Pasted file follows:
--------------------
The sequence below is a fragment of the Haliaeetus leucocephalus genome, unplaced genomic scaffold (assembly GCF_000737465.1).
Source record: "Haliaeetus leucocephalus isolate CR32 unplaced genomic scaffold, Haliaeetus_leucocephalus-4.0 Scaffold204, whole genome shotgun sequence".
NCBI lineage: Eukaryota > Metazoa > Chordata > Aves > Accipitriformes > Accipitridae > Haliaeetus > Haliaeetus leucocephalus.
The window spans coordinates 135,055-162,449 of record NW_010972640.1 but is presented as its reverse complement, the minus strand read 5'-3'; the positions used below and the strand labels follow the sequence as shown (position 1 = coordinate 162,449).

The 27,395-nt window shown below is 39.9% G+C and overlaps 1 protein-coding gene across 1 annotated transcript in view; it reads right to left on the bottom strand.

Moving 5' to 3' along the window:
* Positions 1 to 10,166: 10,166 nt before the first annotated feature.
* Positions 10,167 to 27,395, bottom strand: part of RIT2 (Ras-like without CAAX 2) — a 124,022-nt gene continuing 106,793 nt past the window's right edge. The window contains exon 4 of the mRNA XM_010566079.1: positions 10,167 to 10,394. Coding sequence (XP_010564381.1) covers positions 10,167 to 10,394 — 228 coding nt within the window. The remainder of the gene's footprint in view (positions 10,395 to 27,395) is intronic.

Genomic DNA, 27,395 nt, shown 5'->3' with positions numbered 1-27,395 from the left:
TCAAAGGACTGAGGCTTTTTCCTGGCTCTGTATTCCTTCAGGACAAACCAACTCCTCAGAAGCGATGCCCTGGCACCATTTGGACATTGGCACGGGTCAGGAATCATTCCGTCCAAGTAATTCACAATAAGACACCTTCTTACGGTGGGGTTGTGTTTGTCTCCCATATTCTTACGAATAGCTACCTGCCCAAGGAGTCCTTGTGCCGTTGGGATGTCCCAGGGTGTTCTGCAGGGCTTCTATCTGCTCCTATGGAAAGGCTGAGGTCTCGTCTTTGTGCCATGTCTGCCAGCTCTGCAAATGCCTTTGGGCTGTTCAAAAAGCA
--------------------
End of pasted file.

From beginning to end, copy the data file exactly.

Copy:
The sequence below is a fragment of the Haliaeetus leucocephalus genome, unplaced genomic scaffold (assembly GCF_000737465.1).
Source record: "Haliaeetus leucocephalus isolate CR32 unplaced genomic scaffold, Haliaeetus_leucocephalus-4.0 Scaffold204, whole genome shotgun sequence".
NCBI lineage: Eukaryota > Metazoa > Chordata > Aves > Accipitriformes > Accipitridae > Haliaeetus > Haliaeetus leucocephalus.
The window spans coordinates 135,055-162,449 of record NW_010972640.1 but is presented as its reverse complement, the minus strand read 5'-3'; the positions used below and the strand labels follow the sequence as shown (position 1 = coordinate 162,449).

The 27,395-nt window shown below is 39.9% G+C and overlaps 1 protein-coding gene across 1 annotated transcript in view; it reads right to left on the bottom strand.

Moving 5' to 3' along the window:
* Positions 1 to 10,166: 10,166 nt before the first annotated feature.
* Positions 10,167 to 27,395, bottom strand: part of RIT2 (Ras-like without CAAX 2) — a 124,022-nt gene continuing 106,793 nt past the window's right edge. The window contains exon 4 of the mRNA XM_010566079.1: positions 10,167 to 10,394. Coding sequence (XP_010564381.1) covers positions 10,167 to 10,394 — 228 coding nt within the window. The remainder of the gene's footprint in view (positions 10,395 to 27,395) is intronic.

Genomic DNA, 27,395 nt, shown 5'->3' with positions numbered 1-27,395 from the left:
TCAAAGGACTGAGGCTTTTTCCTGGCTCTGTATTCCTTCAGGACAAACCAACTCCTCAGAAGCGATGCCCTGGCACCATTTGGACATTGGCACGGGTCAGGAATCATTCCGTCCAAGTAATTCACAATAAGACACCTTCTTACGGTGGGGTTGTGTTTGTCTCCCATATTCTTACGAATAGCTACCTGCCCAAGGAGTCCTTGTGCCGTTGGGATGTCCCAGGGTGTTCTGCAGGGCTTCTATCTGCTCCTATGGAAAGGCTGAGGTCTCGTCTTTGTGCCATGTCTGCCAGCTCTGCAAATGCCTTTGGGCTGTTCAAAAAGCA